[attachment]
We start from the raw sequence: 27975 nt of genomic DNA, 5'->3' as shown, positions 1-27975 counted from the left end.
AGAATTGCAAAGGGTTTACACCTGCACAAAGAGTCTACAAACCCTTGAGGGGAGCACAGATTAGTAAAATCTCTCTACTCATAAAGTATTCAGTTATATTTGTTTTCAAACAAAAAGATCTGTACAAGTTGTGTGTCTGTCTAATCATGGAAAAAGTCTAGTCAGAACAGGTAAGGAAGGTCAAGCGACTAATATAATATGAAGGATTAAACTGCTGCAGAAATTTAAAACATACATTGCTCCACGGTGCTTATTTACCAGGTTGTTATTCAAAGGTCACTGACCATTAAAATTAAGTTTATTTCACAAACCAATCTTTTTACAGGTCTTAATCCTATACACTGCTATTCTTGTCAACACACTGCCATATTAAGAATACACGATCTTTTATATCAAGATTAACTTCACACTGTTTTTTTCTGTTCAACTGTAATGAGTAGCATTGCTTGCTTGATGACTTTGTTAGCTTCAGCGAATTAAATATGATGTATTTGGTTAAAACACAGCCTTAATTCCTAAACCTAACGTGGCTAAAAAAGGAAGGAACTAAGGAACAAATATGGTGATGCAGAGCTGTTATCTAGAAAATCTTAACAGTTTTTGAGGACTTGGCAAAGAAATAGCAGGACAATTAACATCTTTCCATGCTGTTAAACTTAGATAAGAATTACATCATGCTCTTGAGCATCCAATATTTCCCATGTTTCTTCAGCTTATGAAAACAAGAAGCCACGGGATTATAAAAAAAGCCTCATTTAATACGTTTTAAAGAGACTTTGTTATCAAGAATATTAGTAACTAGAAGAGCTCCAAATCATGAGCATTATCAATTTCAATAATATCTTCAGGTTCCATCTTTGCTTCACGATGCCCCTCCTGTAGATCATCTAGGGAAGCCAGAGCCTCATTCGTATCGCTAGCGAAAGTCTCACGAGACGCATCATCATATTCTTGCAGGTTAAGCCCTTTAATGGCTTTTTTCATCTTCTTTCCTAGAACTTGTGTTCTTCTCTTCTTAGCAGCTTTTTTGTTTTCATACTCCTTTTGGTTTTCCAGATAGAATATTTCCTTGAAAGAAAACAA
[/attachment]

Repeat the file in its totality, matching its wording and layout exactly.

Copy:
We start from the raw sequence: 27975 nt of genomic DNA, 5'->3' as shown, positions 1-27975 counted from the left end.
AGAATTGCAAAGGGTTTACACCTGCACAAAGAGTCTACAAACCCTTGAGGGGAGCACAGATTAGTAAAATCTCTCTACTCATAAAGTATTCAGTTATATTTGTTTTCAAACAAAAAGATCTGTACAAGTTGTGTGTCTGTCTAATCATGGAAAAAGTCTAGTCAGAACAGGTAAGGAAGGTCAAGCGACTAATATAATATGAAGGATTAAACTGCTGCAGAAATTTAAAACATACATTGCTCCACGGTGCTTATTTACCAGGTTGTTATTCAAAGGTCACTGACCATTAAAATTAAGTTTATTTCACAAACCAATCTTTTTACAGGTCTTAATCCTATACACTGCTATTCTTGTCAACACACTGCCATATTAAGAATACACGATCTTTTATATCAAGATTAACTTCACACTGTTTTTTTCTGTTCAACTGTAATGAGTAGCATTGCTTGCTTGATGACTTTGTTAGCTTCAGCGAATTAAATATGATGTATTTGGTTAAAACACAGCCTTAATTCCTAAACCTAACGTGGCTAAAAAAGGAAGGAACTAAGGAACAAATATGGTGATGCAGAGCTGTTATCTAGAAAATCTTAACAGTTTTTGAGGACTTGGCAAAGAAATAGCAGGACAATTAACATCTTTCCATGCTGTTAAACTTAGATAAGAATTACATCATGCTCTTGAGCATCCAATATTTCCCATGTTTCTTCAGCTTATGAAAACAAGAAGCCACGGGATTATAAAAAAAGCCTCATTTAATACGTTTTAAAGAGACTTTGTTATCAAGAATATTAGTAACTAGAAGAGCTCCAAATCATGAGCATTATCAATTTCAATAATATCTTCAGGTTCCATCTTTGCTTCACGATGCCCCTCCTGTAGATCATCTAGGGAAGCCAGAGCCTCATTCGTATCGCTAGCGAAAGTCTCACGAGACGCATCATCATATTCTTGCAGGTTAAGCCCTTTAATGGCTTTTTTCATCTTCTTTCCTAGAACTTGTGTTCTTCTCTTCTTAGCAGCTTTTTTGTTTTCATACTCCTTTTGGTTTTCCAGATAGAATATTTCCTTGAAAGAAAACAA